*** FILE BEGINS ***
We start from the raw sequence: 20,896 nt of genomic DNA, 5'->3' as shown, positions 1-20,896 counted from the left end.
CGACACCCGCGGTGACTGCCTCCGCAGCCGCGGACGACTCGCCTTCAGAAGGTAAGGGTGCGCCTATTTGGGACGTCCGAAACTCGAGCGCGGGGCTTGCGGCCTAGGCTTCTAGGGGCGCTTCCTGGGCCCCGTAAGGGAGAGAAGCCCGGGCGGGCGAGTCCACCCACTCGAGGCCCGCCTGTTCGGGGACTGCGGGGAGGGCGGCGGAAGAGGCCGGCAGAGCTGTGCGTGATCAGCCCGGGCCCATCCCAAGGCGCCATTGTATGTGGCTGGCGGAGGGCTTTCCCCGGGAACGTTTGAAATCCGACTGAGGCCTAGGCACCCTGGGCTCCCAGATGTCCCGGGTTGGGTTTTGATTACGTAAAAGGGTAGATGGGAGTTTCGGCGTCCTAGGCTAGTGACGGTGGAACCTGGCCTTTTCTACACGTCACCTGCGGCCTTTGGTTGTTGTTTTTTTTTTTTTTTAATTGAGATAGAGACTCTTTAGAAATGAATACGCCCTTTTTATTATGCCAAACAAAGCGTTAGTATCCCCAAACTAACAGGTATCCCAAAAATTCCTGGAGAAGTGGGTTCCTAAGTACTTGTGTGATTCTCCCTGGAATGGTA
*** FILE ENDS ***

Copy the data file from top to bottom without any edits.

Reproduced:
We start from the raw sequence: 20,896 nt of genomic DNA, 5'->3' as shown, positions 1-20,896 counted from the left end.
CGACACCCGCGGTGACTGCCTCCGCAGCCGCGGACGACTCGCCTTCAGAAGGTAAGGGTGCGCCTATTTGGGACGTCCGAAACTCGAGCGCGGGGCTTGCGGCCTAGGCTTCTAGGGGCGCTTCCTGGGCCCCGTAAGGGAGAGAAGCCCGGGCGGGCGAGTCCACCCACTCGAGGCCCGCCTGTTCGGGGACTGCGGGGAGGGCGGCGGAAGAGGCCGGCAGAGCTGTGCGTGATCAGCCCGGGCCCATCCCAAGGCGCCATTGTATGTGGCTGGCGGAGGGCTTTCCCCGGGAACGTTTGAAATCCGACTGAGGCCTAGGCACCCTGGGCTCCCAGATGTCCCGGGTTGGGTTTTGATTACGTAAAAGGGTAGATGGGAGTTTCGGCGTCCTAGGCTAGTGACGGTGGAACCTGGCCTTTTCTACACGTCACCTGCGGCCTTTGGTTGTTGTTTTTTTTTTTTTTTAATTGAGATAGAGACTCTTTAGAAATGAATACGCCCTTTTTATTATGCCAAACAAAGCGTTAGTATCCCCAAACTAACAGGTATCCCAAAAATTCCTGGAGAAGTGGGTTCCTAAGTACTTGTGTGATTCTCCCTGGAATGGTA